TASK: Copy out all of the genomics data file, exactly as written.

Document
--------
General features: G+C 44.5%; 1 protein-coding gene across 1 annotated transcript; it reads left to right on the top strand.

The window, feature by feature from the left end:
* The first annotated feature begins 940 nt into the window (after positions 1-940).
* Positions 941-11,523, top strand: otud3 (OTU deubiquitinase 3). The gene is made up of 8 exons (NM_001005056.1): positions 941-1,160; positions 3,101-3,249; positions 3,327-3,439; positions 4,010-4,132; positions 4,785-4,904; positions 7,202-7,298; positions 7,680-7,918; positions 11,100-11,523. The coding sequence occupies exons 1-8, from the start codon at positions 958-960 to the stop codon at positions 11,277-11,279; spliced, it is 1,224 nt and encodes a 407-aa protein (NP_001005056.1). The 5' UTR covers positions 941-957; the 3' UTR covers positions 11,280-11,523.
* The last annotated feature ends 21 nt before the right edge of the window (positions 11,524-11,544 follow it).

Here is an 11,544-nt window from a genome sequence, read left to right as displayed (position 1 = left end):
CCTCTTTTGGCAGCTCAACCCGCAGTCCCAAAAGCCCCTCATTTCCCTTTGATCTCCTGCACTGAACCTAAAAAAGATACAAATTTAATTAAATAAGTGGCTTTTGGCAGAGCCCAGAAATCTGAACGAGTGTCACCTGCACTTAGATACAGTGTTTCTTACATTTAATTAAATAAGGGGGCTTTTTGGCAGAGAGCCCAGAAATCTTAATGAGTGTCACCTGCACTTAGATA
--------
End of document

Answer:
General features: G+C 44.5%; 1 protein-coding gene across 1 annotated transcript; it reads left to right on the top strand.

The window, feature by feature from the left end:
* The first annotated feature begins 940 nt into the window (after positions 1-940).
* Positions 941-11,523, top strand: otud3 (OTU deubiquitinase 3). The gene is made up of 8 exons (NM_001005056.1): positions 941-1,160; positions 3,101-3,249; positions 3,327-3,439; positions 4,010-4,132; positions 4,785-4,904; positions 7,202-7,298; positions 7,680-7,918; positions 11,100-11,523. The coding sequence occupies exons 1-8, from the start codon at positions 958-960 to the stop codon at positions 11,277-11,279; spliced, it is 1,224 nt and encodes a 407-aa protein (NP_001005056.1). The 5' UTR covers positions 941-957; the 3' UTR covers positions 11,280-11,523.
* The last annotated feature ends 21 nt before the right edge of the window (positions 11,524-11,544 follow it).

Here is an 11,544-nt window from a genome sequence, read left to right as displayed (position 1 = left end):
CCTCTTTTGGCAGCTCAACCCGCAGTCCCAAAAGCCCCTCATTTCCCTTTGATCTCCTGCACTGAACCTAAAAAAGATACAAATTTAATTAAATAAGTGGCTTTTGGCAGAGCCCAGAAATCTGAACGAGTGTCACCTGCACTTAGATACAGTGTTTCTTACATTTAATTAAATAAGGGGGCTTTTTGGCAGAGAGCCCAGAAATCTTAATGAGTGTCACCTGCACTTAGATA